The first official day of the trip and we were off to the North East area of Tokyo to the Asakusa district, an area that used to be renowned for housing the entertainment district in Japan but is now more known for the Temples. On the Eastern bank of the Sumida River is the Asahi building and the Flame D'Or Restaurant and bar. The bar does sell Asahi lager, which isn't really a surprise given its neighbour.

I can only imagine that people collect rubbish in order to make cash and not for the good of the environment. This area which has quite a lot of close-knit low lying buildings didn't seem as well off as some of the other districts. When I think of Tokyo I must admit this image wasn't one I came up with.

In the UK if you want to see a lot of vending machines in one place you have to travel to Alton Towers in the middle of the country. In Tokyo you don't have to travel that far at all as they're all over the place. They sell a variety of items including the usual soft drinks and cigarettes. It is also possible to get ones that sell more extreme items such as used schoolgirl underwear and live lobsters, although I never came across any of them. Crime isn't a problem in Japan and no-one is going to break into these. The same couldn't be said of the UK.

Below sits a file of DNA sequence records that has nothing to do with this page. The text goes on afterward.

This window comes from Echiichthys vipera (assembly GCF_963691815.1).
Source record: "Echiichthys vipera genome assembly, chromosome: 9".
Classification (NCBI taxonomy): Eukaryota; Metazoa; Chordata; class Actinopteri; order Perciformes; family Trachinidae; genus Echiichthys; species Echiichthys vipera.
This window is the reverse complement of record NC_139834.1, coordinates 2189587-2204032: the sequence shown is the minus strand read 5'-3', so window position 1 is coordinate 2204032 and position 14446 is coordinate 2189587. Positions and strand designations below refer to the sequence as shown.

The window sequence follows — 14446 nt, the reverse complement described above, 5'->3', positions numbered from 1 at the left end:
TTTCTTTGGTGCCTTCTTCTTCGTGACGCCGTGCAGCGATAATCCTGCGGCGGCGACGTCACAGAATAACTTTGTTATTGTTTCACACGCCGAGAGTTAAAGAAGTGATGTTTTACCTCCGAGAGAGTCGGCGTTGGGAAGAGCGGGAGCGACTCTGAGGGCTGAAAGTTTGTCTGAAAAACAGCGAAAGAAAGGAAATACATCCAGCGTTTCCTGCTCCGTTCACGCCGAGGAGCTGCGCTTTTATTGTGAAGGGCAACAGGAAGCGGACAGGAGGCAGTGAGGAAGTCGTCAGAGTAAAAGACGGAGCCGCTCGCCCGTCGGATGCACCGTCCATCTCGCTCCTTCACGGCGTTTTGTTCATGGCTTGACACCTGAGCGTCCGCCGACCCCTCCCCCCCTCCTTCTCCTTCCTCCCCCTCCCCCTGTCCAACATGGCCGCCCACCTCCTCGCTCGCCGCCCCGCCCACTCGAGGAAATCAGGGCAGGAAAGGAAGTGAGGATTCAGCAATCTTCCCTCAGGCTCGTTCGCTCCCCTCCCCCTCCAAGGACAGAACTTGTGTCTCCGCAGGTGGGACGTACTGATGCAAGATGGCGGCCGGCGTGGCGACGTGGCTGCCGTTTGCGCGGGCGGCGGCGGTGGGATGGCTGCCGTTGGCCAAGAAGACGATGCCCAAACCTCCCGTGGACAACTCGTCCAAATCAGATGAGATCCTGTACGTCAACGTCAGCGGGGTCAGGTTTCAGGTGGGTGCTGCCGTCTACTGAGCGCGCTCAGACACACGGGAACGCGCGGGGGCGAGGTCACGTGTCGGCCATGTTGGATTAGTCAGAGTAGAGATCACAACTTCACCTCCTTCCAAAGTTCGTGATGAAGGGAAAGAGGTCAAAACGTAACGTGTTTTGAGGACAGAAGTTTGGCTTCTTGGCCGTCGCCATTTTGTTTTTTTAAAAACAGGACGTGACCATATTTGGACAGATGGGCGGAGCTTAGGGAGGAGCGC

The group was on its way to the first park of the trip, Hanayashiki. It was quite early in the morning but there was still quite a lot of people about. On the way to the park we'd be passing through the largest temple in the area, the Asakusa Kannon-Temple.

This is in the centre of the temple grounds and such stunning architecture that I've seen in theme parks loads of times before but the real thing is just so much more magnificent. The temple grounds consist of a couple of large buildings and is surrounded by a number of smaller ones.

The temple is apparently the oldest temple in the city and has a history that goes back to the year 628 (I'm not missing the "1" off the front). Two men were apparently fishing in the river and found a golden buddha in their net. Even though they threw it back into the river twice (they knew no better) they kept netting it. So they brought it back to the town's wise man who built a temple around it. The temple that is there today.

The entrance to Japanese temples are often signified with the construction of a torii gate. These mark the gateway between the physical world and the spiritual one. Shinto is a religion that worships nature spirits called Kami. In the Shinto religion, three really is the magic number. The gate is usually made of three pieces and people walking through one will clap three times and bow three times. The number 3 is a sacred number in Shinto.

This is the entrance to the main temple with a stunning lantern hanging outside the entrance. I did go inside but I wasn't going to take any pictures. The temple just has a major calmness to it.

These temple grounds used to be the Tivoli of its day, where people would congregate to be entertained by magicians and acrobats. Japanese theatre, known as Kabuki, was also very popular here. A couple of week prior to us arriving the temple grounds housed a Samba festival with dancers from Brazil coming over to take part. Japan isn't as insular as people expect! This pagoda steals the skyline in the area.